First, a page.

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Working with TipRanks

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Share price

$

x

Number of shares

=

Investment amount

$

Holding period (years)

i

Expected dividend yield

%

i

Distribution frequency

i

Annual contribution

$

i

Dividend tax rate

%

i

Expected annual dividend increase %

%

i

Expected annual share price increase %

%

i

DRIP (Dividend Reinvestment Plan)

i

After 10 Years

End Balance | Total Return | Avg. Annual Return | Annual Dividend Income | Total Dividend Payment | Yield on Cost |
---|---|---|---|---|---|

$10000.00 | 0.00% | 0.00% | $500.00 | $5000.00 | 5.09% |

Year | Shares Owned | Annual Dividend Per Share | Annual Dividend | Compound Frequency | Annual Contribution | Year-End Shares Owned | Year-End Stock Price | New Balance |
---|---|---|---|---|---|---|---|---|

1 | 100.00 | $5.00 | $500.00 | Quarterly | $0.00 | 100.00 | $100.00 | $10000.00 |

2 | 100.00 | $5.00 | $500.00 | Quarterly | $0.00 | 100.00 | $100.00 | $10000.00 |

3 | 100.00 | $5.00 | $500.00 | Quarterly | $0.00 | 100.00 | $100.00 | $10000.00 |

4 | 100.00 | $5.00 | $500.00 | Quarterly | $0.00 | 100.00 | $100.00 | $10000.00 |

5 | 100.00 | $5.00 | $500.00 | Quarterly | $0.00 | 100.00 | $100.00 | $10000.00 |

6 | 100.00 | $5.00 | $500.00 | Quarterly | $0.00 | 100.00 | $100.00 | $10000.00 |

7 | 100.00 | $5.00 | $500.00 | Quarterly | $0.00 | 100.00 | $100.00 | $10000.00 |

8 | 100.00 | $5.00 | $500.00 | Quarterly | $0.00 | 100.00 | $100.00 | $10000.00 |

9 | 100.00 | $5.00 | $500.00 | Quarterly | $0.00 | 100.00 | $100.00 | $10000.00 |

10 | 100.00 | $5.00 | $500.00 | Quarterly | $0.00 | 100.00 | $100.00 | $10000.00 |

Company | Amount | Yield | Payment Date |
---|---|---|---|

Nike | $0.37 | 1.33% | |

Pioneer Natural | $2.56 | 5.95% | |

Fortescue Metals Group | $1.40 | 6.65% | |

Suncor Energy | C$0.55 | 4.61% | |

Allstate | $0.92 | 2.22% | |

Exelon | $0.38 | 4.02% | |

Martin Marietta Materials | $0.74 | 0.49% | |

Vulcan Materials | $0.46 | 0.66% | |

Imperial Oil | C$0.60 | 2.31% | |

LyondellBasell | $1.25 | 5.00% |

The TipRanks dividend calculator offers you an easy way to calculate potential dividend income. You can calculate expected dividend growth that incorporates changing factors. For example, if you anticipate a change in dividend yield or share price, or if you want to adjust your personal preferences such as investment amount, annual contribution, or payment type (DRIP or payout) to see how this affects returns.

There are two ways to calculate the potential value of dividend shares – either according to individual stocks or according to investment criteria that you set.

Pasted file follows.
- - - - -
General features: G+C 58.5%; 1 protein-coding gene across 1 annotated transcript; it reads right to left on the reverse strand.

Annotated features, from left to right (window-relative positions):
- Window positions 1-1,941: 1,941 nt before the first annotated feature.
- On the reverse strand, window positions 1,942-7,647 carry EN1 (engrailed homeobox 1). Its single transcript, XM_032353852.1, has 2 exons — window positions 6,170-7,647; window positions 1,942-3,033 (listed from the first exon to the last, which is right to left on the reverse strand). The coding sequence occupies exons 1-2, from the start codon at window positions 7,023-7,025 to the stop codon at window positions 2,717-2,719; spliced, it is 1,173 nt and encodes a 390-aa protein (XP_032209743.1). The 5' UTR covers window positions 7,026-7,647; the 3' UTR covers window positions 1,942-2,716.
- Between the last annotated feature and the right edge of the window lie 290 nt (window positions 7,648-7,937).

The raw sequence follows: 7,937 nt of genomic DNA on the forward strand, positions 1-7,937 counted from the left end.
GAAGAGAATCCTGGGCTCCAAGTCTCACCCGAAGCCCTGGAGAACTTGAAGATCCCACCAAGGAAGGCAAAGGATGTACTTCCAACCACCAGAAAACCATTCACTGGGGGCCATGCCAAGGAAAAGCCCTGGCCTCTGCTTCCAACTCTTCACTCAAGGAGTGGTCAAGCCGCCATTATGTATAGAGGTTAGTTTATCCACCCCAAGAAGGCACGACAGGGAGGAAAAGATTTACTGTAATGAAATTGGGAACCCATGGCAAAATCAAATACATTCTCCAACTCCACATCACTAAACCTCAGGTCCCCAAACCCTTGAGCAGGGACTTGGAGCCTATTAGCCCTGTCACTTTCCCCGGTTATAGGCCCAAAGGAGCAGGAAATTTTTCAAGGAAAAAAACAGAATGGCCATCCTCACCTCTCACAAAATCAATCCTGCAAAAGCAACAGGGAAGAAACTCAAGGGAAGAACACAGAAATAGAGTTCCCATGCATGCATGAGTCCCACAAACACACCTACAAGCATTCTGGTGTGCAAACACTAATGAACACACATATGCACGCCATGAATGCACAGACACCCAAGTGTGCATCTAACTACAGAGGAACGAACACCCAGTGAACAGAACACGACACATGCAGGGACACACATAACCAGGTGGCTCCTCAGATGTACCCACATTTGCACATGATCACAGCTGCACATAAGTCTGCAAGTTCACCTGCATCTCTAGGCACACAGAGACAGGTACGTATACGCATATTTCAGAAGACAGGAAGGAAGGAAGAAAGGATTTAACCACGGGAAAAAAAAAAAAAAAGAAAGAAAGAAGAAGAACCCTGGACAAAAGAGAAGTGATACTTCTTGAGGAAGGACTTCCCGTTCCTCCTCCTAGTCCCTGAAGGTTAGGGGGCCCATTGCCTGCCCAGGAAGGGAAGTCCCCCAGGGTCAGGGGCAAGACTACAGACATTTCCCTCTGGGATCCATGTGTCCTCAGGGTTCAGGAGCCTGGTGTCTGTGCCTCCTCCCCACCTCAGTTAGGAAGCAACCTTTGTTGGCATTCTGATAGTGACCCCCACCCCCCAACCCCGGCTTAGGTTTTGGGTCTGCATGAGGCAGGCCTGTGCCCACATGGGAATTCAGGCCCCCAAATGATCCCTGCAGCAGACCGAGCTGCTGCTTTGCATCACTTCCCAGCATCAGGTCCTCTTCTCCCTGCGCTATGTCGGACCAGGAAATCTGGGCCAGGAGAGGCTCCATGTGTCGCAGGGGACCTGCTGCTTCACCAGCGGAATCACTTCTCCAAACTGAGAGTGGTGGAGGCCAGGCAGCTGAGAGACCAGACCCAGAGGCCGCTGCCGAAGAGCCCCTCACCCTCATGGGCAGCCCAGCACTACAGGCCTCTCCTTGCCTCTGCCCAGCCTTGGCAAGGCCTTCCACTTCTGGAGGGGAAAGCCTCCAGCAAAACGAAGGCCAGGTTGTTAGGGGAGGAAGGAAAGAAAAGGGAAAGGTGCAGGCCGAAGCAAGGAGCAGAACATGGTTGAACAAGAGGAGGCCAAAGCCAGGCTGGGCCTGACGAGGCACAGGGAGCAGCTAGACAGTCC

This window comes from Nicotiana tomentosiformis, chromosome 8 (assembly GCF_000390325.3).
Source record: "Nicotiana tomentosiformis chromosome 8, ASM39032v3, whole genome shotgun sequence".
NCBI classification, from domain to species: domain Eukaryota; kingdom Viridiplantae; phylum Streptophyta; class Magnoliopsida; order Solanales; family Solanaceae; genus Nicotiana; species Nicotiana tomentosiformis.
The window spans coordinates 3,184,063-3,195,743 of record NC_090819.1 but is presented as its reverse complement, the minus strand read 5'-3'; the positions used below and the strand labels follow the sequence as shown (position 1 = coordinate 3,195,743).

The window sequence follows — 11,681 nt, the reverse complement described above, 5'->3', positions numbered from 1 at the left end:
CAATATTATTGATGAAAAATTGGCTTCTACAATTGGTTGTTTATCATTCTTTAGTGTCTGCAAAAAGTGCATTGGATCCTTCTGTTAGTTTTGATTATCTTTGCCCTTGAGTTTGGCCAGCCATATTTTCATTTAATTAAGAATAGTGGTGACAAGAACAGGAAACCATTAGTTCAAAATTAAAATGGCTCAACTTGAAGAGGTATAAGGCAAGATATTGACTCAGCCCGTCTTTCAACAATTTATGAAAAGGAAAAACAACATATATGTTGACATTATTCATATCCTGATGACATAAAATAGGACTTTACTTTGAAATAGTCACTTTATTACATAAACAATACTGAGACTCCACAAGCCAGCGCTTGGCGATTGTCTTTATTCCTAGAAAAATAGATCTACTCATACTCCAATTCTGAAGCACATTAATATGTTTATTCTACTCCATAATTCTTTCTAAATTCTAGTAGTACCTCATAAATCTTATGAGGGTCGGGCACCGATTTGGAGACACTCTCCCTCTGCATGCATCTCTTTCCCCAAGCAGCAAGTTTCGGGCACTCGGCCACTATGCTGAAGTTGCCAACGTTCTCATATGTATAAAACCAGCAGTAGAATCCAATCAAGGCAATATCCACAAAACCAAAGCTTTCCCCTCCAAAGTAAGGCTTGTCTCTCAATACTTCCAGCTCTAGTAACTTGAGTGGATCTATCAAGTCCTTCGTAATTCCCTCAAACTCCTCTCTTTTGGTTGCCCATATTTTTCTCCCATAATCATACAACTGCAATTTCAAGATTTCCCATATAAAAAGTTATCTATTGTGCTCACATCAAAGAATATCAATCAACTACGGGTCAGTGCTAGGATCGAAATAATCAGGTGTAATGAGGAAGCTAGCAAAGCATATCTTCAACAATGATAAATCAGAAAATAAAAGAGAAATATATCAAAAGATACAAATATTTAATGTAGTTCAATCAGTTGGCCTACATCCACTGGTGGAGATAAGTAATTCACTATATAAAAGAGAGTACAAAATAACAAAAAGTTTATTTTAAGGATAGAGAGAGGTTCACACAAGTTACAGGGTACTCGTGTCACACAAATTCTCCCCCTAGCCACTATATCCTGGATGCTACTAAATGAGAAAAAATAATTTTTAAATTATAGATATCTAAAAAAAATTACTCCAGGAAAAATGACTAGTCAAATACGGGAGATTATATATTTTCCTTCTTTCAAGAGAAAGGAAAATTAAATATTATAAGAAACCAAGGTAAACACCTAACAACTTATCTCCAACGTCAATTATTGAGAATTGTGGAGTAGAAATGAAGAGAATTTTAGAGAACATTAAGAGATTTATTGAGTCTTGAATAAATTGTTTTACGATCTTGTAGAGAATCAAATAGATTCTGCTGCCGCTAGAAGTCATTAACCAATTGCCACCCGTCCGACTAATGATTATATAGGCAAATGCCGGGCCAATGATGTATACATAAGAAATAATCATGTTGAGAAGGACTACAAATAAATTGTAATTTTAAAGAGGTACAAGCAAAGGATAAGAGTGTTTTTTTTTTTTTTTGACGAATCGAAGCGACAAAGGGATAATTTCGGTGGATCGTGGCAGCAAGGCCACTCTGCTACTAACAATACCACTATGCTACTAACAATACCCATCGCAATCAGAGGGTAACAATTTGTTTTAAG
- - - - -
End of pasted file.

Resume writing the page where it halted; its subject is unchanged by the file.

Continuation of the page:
There are two ways to calculate the potential value of dividend shares – either according to individual stocks or according to investment criteria that you set.

To calculate the expected income of any dividend stock, that is any stock that offers its investors dividend payments:

When you enter the name of the stock in the search bar, the following fields will be automatically completed – share price, expected dividend yield, dividend payout frequency, and the payout method which is either dividend reinvestment plan (DRIP) or cash/ check payout. You can adjust your calculations, for example by changing the investment amount, number of shares, annual contribution, dividend tax rate, expected annual dividend increase, expected annual share price increase, and payment type (DRIP or without DRIP) to see how this affects returns.

- Insert the name of the stock
- Insert the number of shares you plan to purchase
- Select the investment holding period

When you enter the name of the stock in the search bar, the following fields will be automatically completed – share price, expected dividend yield, dividend payout frequency, and the payout method which is either dividend reinvestment plan (DRIP) or cash/ check payout. You can adjust your calculations, for example by changing the investment amount, number of shares, annual contribution, dividend tax rate, expected annual dividend increase, expected annual share price increase, and payment type (DRIP or without DRIP) to see how this affects returns.

You can also use the calculator to measure expected income based on your own terms. To do this:

You can adjust your calculations, for example by changing the share price, number of shares, investment amount, expected dividend yield, annual contribution, distribution frequency, dividend tax rate, expected annual dividend increase, expected annual share price increase, and payment type (DRIP or without DRIP) to see how this affects returns.

The results show you the total end balance, total return, average annual return, annual dividend income, total dividend payment, yield on cost, and a breakdown for each year.

- Choose a share price
- Adjust number of shares